Rendering lard is not an activity you often see in an American kitchen these days. Even my mom, the farm wife, does not render lard. If she cooked with lard I didn’t know about it. So when it came to rendering the lard from the 3+ pounds of fat back in my freezer, I turned to the most obvious place for instruction: the internet, everyone’s second mom.
There’s lots of resources out there for learning about lard and rendering lard. My source for most of my meat, Nature’s Harmony Farm, keeps a blog that did a post on lard rendering. In fact, I believe that’s where I first became interested in doing it myself. But in my most recent adventure, Cheeseslave provided an excellent source of options for rendering lard. I chose the crock pot option since my oven and stove were both busy with other projects that day.
I cut up just over three pounds of lard for this endeavor. The fatback still had the skin attached, which I’ve run into problems with before with my bacon making projects. I’ve learned that the skin will do your bidding if you talk nice to it (AKA, cut against it not with it). So as long as I cut perpendicular to the skin, it was easy to chop up the fatback into small chunks. Ok, it wasn’t “easy.” I started cutting at 8:00 a.m. and had a small blister at 8:20. I just need to wear gloves. I’ve found that my cut-resistant glove is very useful for tasks like this.
Once all the chunks were in the crock pot, I put it on low. I really didn’t know exactly how long it would take. So I put it on ten hours and went on my merry way. About the time it was done, it looked roughly the same as it had at five hours. But it really did look like it had more to go so I left it a bit longer.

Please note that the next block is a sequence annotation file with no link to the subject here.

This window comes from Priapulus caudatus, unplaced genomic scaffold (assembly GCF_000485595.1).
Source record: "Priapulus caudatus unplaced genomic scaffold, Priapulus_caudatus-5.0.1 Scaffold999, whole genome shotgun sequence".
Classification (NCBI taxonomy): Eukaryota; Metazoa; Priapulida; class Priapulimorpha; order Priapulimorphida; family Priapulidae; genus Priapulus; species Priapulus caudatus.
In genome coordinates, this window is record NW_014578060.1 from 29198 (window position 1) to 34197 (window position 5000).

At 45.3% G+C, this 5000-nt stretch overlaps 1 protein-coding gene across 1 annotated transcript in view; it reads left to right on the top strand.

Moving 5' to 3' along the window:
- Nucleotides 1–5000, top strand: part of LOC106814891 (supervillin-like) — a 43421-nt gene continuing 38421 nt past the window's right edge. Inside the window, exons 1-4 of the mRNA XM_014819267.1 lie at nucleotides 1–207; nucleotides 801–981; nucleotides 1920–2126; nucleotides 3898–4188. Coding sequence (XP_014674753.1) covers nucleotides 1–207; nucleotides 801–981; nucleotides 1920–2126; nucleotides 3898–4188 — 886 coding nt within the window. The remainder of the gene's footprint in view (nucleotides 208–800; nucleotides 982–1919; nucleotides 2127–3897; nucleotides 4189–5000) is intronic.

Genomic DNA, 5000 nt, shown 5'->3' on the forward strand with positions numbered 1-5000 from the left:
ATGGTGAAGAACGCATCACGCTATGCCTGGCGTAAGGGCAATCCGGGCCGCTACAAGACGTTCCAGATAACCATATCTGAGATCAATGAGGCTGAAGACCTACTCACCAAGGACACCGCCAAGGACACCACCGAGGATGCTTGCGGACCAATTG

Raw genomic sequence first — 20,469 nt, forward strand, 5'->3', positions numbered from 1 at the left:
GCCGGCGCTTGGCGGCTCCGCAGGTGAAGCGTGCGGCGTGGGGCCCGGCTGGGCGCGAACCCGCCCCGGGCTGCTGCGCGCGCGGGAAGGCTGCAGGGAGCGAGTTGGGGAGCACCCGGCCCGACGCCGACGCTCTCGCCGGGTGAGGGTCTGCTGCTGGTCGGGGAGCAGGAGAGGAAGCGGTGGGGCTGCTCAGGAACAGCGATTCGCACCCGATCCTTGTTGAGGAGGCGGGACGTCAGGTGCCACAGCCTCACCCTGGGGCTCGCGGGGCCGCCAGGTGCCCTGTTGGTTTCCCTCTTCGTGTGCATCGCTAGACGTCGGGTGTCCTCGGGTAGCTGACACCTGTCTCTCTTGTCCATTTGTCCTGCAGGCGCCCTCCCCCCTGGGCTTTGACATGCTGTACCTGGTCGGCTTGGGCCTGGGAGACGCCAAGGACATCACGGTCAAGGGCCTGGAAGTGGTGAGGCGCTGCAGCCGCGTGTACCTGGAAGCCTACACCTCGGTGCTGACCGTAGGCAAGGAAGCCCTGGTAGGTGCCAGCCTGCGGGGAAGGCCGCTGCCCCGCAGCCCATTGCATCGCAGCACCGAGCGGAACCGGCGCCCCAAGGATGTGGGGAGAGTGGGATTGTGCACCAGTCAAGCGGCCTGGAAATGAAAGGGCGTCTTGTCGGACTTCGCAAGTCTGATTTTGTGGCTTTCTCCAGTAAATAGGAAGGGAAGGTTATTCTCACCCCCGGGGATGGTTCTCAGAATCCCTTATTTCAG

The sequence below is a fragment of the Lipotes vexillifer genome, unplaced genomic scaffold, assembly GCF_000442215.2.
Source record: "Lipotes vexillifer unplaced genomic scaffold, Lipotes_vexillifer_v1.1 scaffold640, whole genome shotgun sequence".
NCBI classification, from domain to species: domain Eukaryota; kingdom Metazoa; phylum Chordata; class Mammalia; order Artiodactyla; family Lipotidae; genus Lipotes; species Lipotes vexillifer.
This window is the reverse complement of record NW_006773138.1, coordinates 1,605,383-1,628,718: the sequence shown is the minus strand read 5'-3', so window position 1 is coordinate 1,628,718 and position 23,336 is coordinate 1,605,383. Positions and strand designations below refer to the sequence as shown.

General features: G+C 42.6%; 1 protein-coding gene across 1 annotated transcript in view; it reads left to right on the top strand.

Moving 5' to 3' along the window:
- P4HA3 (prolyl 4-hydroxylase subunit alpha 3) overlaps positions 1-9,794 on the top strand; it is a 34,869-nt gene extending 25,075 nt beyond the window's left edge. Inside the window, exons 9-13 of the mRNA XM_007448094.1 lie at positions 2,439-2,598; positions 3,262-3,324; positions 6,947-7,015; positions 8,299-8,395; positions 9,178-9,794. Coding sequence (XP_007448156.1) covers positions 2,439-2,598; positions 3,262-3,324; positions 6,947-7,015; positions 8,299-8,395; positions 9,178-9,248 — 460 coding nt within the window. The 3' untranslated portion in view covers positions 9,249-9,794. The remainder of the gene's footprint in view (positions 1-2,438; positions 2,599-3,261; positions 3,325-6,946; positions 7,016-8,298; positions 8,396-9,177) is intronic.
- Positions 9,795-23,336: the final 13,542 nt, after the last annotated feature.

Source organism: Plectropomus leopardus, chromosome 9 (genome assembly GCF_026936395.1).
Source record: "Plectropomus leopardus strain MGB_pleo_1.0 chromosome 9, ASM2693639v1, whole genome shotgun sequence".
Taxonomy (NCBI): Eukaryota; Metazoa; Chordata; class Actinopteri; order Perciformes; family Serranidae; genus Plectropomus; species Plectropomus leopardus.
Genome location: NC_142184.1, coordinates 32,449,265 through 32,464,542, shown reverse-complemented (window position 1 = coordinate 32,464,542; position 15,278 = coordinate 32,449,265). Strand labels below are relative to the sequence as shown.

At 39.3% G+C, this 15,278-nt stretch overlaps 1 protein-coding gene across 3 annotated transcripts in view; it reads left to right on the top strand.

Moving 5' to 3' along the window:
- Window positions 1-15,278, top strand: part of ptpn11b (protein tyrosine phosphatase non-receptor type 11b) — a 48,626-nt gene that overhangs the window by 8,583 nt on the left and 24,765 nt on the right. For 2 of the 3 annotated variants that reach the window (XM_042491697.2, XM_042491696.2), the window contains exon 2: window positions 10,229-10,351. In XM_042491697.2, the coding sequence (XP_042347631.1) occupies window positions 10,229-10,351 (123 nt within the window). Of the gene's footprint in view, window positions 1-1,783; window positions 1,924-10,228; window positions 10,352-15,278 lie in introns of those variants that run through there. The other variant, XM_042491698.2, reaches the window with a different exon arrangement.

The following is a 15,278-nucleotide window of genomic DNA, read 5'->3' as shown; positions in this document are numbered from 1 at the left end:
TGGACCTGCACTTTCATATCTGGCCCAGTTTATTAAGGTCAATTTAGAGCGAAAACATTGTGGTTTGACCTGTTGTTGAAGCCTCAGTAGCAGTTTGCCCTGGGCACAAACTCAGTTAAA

Finally I reached in with a spoon to stir the remaining chunks only to find that they were rock solid. They were almost crystallized and stuck to the bottom of the crock. Um…oops. I guess maybe it was done at five hours. Anyway, I’m
presuming that these crunchy chunks are what is known as “cracklins.” I bit into one and it was gross, like wiping my tongue with grease. I’m hoping that people who eat these do something else to them first, or maybe it’s just not my cup of tea. *gak*
Anyway, I ended up with about a pint and a half of lard for my efforts. It started out golden and translucent, then turned white as it cooled and solidified. Kind of cool!
A friend stopped by while I was
rendering the lard. In a totally non-judgmental way, he announced that lard was a primary cause of the health crisis in this country. I informed him that lard is a health food. As I further thought about it, how many decades has it been since lard was prevalently used in homes and restaurants and our health continues to decline? Yet people are still blaming lard and other natural fats for current health problems? Things that make you go hmmmm….
Anyway, while the scientists fumble over themselves and try to figure out
ways to convince themselves and others that we should be eating man-made foods for health instead of the foods that God gave us, I’m going to kick back and eat something with lard in it. If it was good enough for our ancestors, it’s good enough for me.